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The lunch break is a very valuable part of the workday. Unfortunately, most of us don't take it seriously. Research shows an astonishing 65 percent of working Americans tend to eat lunch at their desks, in front of screens. Or worse, many sometimes skip the meal altogether. It's time to stop wasting that precious time and make it work for you instead. We turned to six health and fitness experts to ask what they eat and how they spend their midday meals. Not only are their lunchtime habits healthier, their breaks are also linked withboosts in overall productivity. How's that for a little motivation? Below, take a look athow healthy people utilize their lunch hour -- delicious recipes included. 1. They prepare their lunches beforehand.   "Lunch is one of my favorite parts of the day. I try to take my lunch outside so that I can get some fresh air and stretch my legs. Food-wise, I like to prep my lunches on the weekends, so that it's easy to make during the week. My go-to is a Buddha bowl of sorts because I love mixing flavors and textures. This usually includes a whole grain, a lean meat, tons of veggies and toppings galore." -- Lee Hersh, founder of Fit Foodie Finds 2. They avoid heavy meals that will make them feel sluggish. "I like my lunches to be very clean, full of fruits, veggies and lean protein. I don't want something super heavy that will leave me feeling sluggish when I'm back at my desk. I need something fresh and fulfilling enough to give me lots of energy for my intense day." -- Cassey Ho, YouTube fitness guru and founder of Blogilates What's for lunch? A green wrap "because it's full of veggies and tastes delicious with hummus." Get the recipe here. BLOGILATESCassey Ho's homemade green dream wrap. 3. They make it a point to get away from their desk. "The most important thing I do during my lunch break to keep myself healthy is to take a walk. I get one in every day, no matter what. Some days the walk might be as short as 10 minutes, depending on how busy I am, but getting out even briefly always refreshes and rejuvenates me for the rest of the day." -- Anne Mauney,registered dietician and founder of fANNEtastic Food   What's for lunch? A big grain salad bowl, which includes a carb such as rice or quinoa, vegetables, protein and a healthy fat like avocado, nuts or cheese. Then the bowl is topped with dressing. Get Mauney's Mexican quinoa salad bowl recipe here. FANNETASTIC FOODVegan Mexican quinoa salad recipe by fANNEtastic Food. 4. They fit in a full workout. "During my lunch break I usually work out for about 30 to 45 minutes, no matter how jammed my schedule is. I normally go for a run or I do one of my own workouts that I post on Instagram. They are short and effective workouts that can be done anywhere." -- Will Arrufat, Nike trainer and certified personal trainer To read full article Click Here Credit Carla Herreria     Sponsored By:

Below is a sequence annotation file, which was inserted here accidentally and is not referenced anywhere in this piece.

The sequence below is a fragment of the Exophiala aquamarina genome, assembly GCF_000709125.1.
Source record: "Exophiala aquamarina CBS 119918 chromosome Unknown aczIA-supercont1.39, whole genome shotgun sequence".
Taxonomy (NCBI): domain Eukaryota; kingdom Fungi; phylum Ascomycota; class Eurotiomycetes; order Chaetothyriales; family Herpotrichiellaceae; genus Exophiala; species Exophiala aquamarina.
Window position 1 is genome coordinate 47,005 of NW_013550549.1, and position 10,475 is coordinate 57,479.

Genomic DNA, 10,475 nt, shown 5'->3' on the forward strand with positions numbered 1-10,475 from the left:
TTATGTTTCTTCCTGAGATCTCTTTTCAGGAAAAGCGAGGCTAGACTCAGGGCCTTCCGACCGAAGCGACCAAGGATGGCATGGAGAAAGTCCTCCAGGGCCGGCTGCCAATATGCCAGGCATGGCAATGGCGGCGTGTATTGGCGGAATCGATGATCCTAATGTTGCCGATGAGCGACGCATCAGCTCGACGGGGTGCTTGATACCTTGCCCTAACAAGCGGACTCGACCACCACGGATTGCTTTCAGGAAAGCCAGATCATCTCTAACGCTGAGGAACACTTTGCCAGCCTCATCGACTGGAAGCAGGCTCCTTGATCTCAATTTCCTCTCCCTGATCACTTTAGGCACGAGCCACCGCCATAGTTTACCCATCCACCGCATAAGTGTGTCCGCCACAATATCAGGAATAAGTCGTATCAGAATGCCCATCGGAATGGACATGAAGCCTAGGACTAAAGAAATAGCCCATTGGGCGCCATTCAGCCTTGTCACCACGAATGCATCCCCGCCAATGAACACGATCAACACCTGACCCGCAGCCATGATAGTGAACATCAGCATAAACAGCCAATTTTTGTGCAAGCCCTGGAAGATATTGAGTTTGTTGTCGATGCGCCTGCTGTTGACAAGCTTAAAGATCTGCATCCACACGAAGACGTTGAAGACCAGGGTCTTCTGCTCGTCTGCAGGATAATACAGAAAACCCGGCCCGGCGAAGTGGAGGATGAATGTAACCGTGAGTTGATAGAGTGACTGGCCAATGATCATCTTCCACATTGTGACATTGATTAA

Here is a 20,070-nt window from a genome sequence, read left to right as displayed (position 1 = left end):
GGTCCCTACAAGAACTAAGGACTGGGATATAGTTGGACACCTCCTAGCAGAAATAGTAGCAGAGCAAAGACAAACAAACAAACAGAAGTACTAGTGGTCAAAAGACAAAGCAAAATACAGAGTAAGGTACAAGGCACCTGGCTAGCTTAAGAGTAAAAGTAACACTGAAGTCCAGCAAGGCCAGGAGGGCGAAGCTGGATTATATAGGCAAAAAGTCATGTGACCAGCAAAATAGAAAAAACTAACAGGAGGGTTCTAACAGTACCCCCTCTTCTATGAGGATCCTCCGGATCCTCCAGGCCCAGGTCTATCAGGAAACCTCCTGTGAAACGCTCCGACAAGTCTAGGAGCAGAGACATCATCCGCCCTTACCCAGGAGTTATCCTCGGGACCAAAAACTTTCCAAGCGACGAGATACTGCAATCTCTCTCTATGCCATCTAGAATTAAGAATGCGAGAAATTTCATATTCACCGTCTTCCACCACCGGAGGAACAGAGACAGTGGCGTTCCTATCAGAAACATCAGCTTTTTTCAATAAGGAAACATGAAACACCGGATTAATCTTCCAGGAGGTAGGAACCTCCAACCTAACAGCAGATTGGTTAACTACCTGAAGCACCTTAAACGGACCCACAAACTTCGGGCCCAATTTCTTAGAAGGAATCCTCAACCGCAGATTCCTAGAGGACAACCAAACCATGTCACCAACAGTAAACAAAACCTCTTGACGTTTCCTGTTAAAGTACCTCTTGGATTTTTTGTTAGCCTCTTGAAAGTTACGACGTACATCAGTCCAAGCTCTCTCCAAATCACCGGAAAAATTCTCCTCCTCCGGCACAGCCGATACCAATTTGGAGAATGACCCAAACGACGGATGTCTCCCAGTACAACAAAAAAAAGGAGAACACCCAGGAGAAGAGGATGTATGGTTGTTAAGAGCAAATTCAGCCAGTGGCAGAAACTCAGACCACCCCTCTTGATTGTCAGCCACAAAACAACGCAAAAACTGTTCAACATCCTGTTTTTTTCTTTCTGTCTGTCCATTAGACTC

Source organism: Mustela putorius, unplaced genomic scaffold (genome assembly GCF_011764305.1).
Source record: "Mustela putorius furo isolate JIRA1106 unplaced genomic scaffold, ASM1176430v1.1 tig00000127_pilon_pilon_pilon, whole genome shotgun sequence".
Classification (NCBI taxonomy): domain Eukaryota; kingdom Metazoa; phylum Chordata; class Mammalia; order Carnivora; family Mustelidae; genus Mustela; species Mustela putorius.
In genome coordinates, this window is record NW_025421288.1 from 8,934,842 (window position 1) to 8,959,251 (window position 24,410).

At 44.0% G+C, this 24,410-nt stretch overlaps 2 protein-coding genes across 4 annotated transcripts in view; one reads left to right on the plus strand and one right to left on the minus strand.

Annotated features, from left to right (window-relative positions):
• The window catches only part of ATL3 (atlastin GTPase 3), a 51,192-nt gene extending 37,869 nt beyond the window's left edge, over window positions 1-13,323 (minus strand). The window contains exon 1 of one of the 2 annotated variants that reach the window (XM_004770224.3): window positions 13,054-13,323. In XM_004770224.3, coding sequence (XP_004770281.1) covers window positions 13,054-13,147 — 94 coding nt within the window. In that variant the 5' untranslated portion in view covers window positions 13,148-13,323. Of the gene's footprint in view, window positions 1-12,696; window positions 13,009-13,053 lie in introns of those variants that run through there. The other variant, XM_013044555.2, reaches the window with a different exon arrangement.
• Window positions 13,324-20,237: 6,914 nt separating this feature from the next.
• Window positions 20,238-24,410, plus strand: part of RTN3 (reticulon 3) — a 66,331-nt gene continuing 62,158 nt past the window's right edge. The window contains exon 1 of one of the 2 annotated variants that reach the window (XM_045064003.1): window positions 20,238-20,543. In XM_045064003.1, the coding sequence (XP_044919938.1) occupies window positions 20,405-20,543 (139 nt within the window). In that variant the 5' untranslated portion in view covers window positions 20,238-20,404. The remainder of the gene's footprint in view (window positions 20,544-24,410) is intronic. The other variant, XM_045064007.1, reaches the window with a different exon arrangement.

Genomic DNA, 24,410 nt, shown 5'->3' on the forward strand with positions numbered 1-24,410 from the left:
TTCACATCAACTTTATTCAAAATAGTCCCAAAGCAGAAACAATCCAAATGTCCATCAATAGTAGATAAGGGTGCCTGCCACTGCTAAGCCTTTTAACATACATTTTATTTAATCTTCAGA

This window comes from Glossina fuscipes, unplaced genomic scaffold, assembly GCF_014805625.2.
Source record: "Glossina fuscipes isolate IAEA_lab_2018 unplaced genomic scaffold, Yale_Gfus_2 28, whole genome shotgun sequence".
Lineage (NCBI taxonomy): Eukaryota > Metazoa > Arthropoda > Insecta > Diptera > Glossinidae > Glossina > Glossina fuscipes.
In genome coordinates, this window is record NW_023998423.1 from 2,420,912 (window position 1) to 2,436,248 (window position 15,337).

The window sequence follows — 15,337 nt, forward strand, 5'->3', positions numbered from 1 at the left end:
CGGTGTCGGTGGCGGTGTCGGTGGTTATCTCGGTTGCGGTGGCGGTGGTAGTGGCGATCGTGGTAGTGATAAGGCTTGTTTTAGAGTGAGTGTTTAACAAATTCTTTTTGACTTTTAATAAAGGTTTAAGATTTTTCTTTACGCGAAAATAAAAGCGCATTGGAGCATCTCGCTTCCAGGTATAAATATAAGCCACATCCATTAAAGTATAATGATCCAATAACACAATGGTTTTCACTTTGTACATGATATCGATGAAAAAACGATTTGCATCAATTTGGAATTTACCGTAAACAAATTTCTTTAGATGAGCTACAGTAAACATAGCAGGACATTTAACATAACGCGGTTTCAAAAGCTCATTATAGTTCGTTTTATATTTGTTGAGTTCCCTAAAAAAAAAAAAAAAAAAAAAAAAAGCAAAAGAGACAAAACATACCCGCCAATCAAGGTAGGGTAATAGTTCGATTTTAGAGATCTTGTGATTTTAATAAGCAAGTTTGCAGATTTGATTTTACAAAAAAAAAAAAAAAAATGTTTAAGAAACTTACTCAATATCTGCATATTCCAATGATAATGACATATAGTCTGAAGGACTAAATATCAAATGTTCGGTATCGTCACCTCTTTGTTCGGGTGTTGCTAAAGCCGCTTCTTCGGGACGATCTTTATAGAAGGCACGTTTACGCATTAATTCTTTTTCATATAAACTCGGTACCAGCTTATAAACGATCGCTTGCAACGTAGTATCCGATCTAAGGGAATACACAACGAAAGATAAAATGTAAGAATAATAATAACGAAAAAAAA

It seems we're a nation of insomniacs. Nearly half of Americans suffer from at least occasional sleeplessness, and 22% experience it every (or almost every) night, according to the National Sleep Foundation (NSF). But what if all it took to improve your zzz's was a few changes in your eating habits? The definitely scientific answer isn't quite there yet — NSF chairman Christopher Drake, Ph.D. is careful to point out that there's not a lot of data out there on how and what you eat might encourage sleep. That said, nutritionist Stephanie Middleberg, R.D., says there's evidence that adding the following foods to your daily repertoire could help. 1. Protein-rich foods Turkey, chicken, cottage cheese, eggs, and milk may help you board the sleepy train, says Middleberg. Tryptophan, an amino acid (amino acids = building blocks of proteins) that these foods contain, helps release the hormones serotonin and melatonin, which in turn helps regulate circadian rhythms. By eating these foods combined with carbs (see below) throughout your day, you'll prime your body for that melatonin rush in the evening, typically around 9 p.m., and set yourself up for a better night's sleep. RELATED: 25 Ways to Sleep Better 2. Whole grains "Who doesn't love a pro-carb tip?" Middleberg says. Whole grains help convert our friend tryptophan into serotonin and melatonin, so they should accompany your protein. "It can be a good idea to include a fistful of brown rice, squash, or legumes, or a baked potato with your dinner," says Middleberg. Plus, these complex carbs are a good source of Vitamin B, which may also help with sleep. 3. Tart cherries Nicknamed "natural Lunesta," tart cherries are high in melatonin and may help tryptophan cross the blood-brain barrier to stimulate your body to produce more of its own melatonin. Middleberg suggests snacking on thawed-out frozen cherries in the evening. 4. Nuts and seeds Nuts, seeds, and nut butters contain both tryptophan and magnesium, which may have a calming effect. Eaten just before bed, they may help you get to sleep faster. "But keep it to an ounce!" says Middleberg. "Overeating will upset your stomach, making it tougher to drift off." 5. Warm drinks Sipping on a comforting pre-bedtime cup of herbal tea, such as chamomile, a cup of warm water with lemon, or warm milk helps reduce tension before bed to prep your body for sleep, says Middleberg. One thing to avoid drinking, however, is alcohol, a depressant. "It will help you to doze off," confirms Drake. "But once metabolized, alcohol disrupts and fragments sleep." He notes that you may not recognize these brief awakenings, but they dramatically affect sleep quality.   To see full story Click Here  Credit Amy Roberts